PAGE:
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Latino Life in Durham

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©JMunné_Durham_LibertyIf you had walked around Durham twenty years ago, you would have found an entirely different story of the Latino community, which was almost nonexistent. According to the Latino Migration Project, only 1% of the total Durham population identified as Hispanic in 1990. El Centro Hispano was birthed just two years later in the basement of El Buen Pastor, an Episcopal church on Liberty Street. Durham then was in the middle of heavy construction, as the final stages of NC-147 (also known as the Durham Freeway) were being completed. The new freeway divided Durham’s neighborhoods and businesses, creating dead zones and invisible boundaries between some of these spaces. In some places, however, business boomed, opening up the job market in both the informal and formal sector.

©JMunné_Railroad_Pettigrew stIn the 1990s, a seasonal agricultural economy had already taken root in North Carolina’s economy, drawing migrant farm workers from Mexico and Central America. By the early 2000s, construction became the new driving force in the Durham economy. After 9/11, security was tightened along the U.S.-Mexico border, altering migration patterns, leading to the increase of the permanent population of Latinos in the U.S. This led to the establishment of Latino-dominated neighborhoods, which proved important to the growing Latino presence in the Durham area.

Not long after this population boom, the Latino community realized the importance of mobilizing to protect their own interests after Durham Latinos suffered a wave of targeted robberies and muggings. In 2000, the Latino Community Credit Union (LCCU) was established as a financial center as a solution to this problem, and it has since grown to be an award winning institution. The Latino community in Durham only grew stronger during this time. Spanish-language newspapers flourished, El Centro continued to grow, and Catholic churches saw their pews fill with Spanish-speaking congregations.

By 2010, 14% of Durham’s residents identified as Hispanic/Latino, and 14% as foreign-born. Those numbers are expected to increase. Based on a conservative estimate by the Latino Migration Project, one in three children born in Durham in the year 2020 will be Hispanic or Latino, promising change for the Durham area.

©JMunné_Durham Literacy CenterThe booming Latino community has had interesting effects on the Durham community, especially in the education sector.

The Durham Public School system has experienced a painful growth spurt while trying to welcome the increasing numbers of Latino/a students walking into a school system that lacks resources to support sufficient ESL instruction and parent/teacher interpretation services. These interpretation services may prove crucial to Latino student success in schools. According to a 2011 survey from the Pew Hispanic Research Center, 85% of Latinos aged 5 years and older speak a language other than English at home, which supports the importance of teacher/parent communication.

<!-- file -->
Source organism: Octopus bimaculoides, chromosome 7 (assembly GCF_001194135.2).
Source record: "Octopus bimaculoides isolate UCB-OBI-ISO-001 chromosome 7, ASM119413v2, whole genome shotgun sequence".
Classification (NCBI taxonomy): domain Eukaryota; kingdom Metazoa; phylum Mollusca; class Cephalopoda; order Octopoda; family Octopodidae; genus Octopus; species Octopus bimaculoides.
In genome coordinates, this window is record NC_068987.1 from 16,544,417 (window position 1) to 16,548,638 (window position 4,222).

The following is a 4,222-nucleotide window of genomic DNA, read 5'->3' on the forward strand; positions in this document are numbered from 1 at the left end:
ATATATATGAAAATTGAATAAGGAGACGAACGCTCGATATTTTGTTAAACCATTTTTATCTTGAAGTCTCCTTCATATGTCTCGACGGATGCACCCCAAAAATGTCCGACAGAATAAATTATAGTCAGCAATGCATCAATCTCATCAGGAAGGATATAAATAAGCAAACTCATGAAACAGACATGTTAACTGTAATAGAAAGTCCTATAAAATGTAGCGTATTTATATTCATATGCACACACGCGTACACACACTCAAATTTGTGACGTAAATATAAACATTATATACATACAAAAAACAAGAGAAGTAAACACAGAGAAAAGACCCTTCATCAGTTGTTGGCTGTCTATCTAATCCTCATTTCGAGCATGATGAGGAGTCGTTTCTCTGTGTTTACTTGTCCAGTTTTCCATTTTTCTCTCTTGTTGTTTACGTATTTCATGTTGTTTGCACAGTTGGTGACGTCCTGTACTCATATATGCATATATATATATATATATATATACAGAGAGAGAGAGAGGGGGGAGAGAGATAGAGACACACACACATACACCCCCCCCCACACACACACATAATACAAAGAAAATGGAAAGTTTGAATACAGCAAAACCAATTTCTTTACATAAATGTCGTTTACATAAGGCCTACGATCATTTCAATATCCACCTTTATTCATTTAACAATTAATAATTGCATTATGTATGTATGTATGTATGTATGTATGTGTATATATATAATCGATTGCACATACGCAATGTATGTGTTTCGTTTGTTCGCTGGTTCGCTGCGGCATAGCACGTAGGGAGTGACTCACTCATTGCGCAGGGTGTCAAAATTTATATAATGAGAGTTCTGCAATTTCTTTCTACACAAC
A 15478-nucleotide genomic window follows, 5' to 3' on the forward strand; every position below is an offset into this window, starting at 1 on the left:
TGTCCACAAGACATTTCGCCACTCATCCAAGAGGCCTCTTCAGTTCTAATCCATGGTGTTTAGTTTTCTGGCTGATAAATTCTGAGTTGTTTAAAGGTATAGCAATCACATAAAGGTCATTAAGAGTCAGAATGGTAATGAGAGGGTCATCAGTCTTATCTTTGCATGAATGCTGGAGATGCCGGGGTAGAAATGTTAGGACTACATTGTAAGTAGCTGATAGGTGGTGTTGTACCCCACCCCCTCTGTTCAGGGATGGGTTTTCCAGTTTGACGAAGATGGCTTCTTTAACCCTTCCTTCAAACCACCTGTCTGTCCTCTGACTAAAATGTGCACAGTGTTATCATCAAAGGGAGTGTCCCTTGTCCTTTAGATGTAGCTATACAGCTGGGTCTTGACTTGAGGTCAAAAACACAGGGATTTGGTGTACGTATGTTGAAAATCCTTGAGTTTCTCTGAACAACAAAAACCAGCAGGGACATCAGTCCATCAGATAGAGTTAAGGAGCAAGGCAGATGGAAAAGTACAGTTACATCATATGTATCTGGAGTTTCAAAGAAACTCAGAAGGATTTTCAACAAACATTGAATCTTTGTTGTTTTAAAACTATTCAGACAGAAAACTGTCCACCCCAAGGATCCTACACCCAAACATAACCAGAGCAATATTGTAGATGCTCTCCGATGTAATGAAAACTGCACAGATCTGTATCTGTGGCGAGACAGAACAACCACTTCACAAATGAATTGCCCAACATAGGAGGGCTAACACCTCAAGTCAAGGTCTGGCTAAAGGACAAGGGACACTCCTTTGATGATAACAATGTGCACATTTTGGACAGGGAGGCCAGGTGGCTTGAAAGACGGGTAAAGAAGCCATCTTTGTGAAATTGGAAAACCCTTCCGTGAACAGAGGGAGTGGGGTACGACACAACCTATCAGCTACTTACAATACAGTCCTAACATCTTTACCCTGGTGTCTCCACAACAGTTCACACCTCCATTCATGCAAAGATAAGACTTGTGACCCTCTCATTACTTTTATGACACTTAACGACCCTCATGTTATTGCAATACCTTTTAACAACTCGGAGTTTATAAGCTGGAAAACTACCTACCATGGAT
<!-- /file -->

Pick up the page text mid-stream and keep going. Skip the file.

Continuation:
The history of Latinos in Durham is a multi-faceted story that provides us with an important perspective on our diverse community. This website provides different stories from Latinos who have helped Durham grow due to their contributions as entrepreneurs, community leaders, non-profit organizations, artists, and religious groups.

Sources

Arriaga, X.B. & Longoria, Z.N. (2011). Implementation intentions increase parent-teacher communication among Latinos. Basic Applied Social Psychology 33(4), 365-373. doi: 10.1080/01973533.2011.614142

Bridges, V. (2013, October 7). Attracting Hispanic customers easier with solid business legwork. News Observer. Retrieved from http://www.newsobserver.com/2013/10/07/3259779_practicies-for-understanding-the.html?rh=1

Bridges, V. (2012, April 19). Durham Public Schools tackle Latino challenge. News and Observer. Retrieved from http://www.newsobserver.com/2012/04/19/2012218_durham-public-schools-tackle-latino.html?rh=1

Corta, R. (2006). From rural Mexico to North Carolina. In Bridging Spanish language barriers in Southern schools (1.2). Retrieved from http://www.learnnc.org/lp/editions/brdglangbarriers/988

Flippen, C.A. & Parrado, E.A. (2012). Forging Hispanic communities in new destinations: A case study of Durham, NC. City Community, 11(1), 1-30. doi: 10.1111/j.1540-6040.2011.01369.x

I.L. “Buck” Dean Highway. (n.d.). In History Beneath Our Feet: A Guide to Durham Street and School Names. Retrieved from http://museumofdurhamhistory.org/beneathourfeet/streets/ILBuckDeanFreeway

Pew Research: Hispanic Trends Project (2011). Demographic profile of Hispanics in North Carolina, 2011 [Data file]. Retrieved from http://www.pewhispanic.org/states/state/nc/

Sorg, L. (2014, September 10). The Hayti mural and the Durham divide. Indy Week. Retrieved from http://www.indyweek.com/indyweek/the-hayti-mural-and-the-durham-divide/Content?oid=4242301

The Latino Migration Project at UNC-Chapel Hill (2013). Durham’s immigrant community looking to the future. Retrieved from http://isa.unc.edu/files/2013/02/Durhams-Immigrant-Communities.pdf

The U.S.-Mexico: Secure enough (2013, June 22). The Economist. Retrieved from http://www.economist.com/news/united-states/21579828-spending-billions-more-fences-and-drones-will-do-more-harm-good-secure-enough

United States Census Bureau. Durham County Quick Facts from the US Census Bureau. Web. 16 Sept. 2014. <http://quickfacts.census.gov/qfd/states/37